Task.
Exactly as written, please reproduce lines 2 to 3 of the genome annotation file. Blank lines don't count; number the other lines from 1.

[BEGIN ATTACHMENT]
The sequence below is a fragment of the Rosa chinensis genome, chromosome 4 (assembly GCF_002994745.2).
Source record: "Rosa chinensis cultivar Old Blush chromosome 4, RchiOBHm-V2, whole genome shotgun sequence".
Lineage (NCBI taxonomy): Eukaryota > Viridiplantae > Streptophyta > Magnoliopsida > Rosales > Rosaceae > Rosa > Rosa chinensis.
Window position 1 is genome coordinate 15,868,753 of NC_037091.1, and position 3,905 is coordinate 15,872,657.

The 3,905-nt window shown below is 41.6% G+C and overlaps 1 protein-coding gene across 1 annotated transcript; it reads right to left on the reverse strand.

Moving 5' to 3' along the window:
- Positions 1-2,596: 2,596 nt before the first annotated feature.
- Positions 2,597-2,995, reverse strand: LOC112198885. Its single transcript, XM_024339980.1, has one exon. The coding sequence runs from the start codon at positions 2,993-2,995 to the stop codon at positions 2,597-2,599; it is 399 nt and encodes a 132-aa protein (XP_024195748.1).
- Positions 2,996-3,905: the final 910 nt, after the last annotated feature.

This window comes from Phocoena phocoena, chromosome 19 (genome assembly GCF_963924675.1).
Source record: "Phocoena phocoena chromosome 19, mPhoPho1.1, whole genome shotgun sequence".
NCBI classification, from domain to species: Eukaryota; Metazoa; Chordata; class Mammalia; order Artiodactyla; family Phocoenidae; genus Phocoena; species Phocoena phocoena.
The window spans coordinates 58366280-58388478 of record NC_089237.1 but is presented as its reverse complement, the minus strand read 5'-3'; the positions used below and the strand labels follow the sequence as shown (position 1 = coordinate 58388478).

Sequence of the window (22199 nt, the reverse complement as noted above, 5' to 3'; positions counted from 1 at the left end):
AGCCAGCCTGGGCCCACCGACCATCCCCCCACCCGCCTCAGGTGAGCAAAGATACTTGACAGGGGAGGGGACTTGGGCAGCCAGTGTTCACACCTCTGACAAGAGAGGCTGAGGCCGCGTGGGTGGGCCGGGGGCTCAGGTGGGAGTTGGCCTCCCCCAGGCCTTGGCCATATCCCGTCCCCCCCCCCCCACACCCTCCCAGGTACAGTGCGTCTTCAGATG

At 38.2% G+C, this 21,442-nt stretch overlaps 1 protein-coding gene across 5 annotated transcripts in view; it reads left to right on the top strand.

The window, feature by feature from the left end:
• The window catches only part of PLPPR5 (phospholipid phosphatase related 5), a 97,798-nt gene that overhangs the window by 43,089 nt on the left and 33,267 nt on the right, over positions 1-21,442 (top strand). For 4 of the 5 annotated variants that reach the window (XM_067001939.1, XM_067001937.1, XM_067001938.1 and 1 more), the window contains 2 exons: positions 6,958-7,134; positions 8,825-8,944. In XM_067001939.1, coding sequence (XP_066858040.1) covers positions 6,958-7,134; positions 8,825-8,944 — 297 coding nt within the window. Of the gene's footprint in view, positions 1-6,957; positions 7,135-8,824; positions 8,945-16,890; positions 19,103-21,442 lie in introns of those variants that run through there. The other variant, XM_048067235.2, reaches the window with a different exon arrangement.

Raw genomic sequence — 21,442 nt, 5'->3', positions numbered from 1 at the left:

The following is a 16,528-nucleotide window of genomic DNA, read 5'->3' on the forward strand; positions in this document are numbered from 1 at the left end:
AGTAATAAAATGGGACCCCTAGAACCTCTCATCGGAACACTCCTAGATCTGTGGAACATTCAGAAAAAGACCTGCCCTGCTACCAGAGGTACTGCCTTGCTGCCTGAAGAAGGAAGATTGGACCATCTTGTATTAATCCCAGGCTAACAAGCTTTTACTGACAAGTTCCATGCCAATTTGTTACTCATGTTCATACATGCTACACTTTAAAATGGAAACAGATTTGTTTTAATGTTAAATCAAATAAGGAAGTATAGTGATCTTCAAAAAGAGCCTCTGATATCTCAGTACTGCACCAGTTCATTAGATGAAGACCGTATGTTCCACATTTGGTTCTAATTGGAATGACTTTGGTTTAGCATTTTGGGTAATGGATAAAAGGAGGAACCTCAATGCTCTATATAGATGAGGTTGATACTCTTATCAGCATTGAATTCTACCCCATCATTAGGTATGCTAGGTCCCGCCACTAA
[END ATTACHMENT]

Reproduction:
Source record: "Rosa chinensis cultivar Old Blush chromosome 4, RchiOBHm-V2, whole genome shotgun sequence".
Lineage (NCBI taxonomy): Eukaryota > Viridiplantae > Streptophyta > Magnoliopsida > Rosales > Rosaceae > Rosa > Rosa chinensis.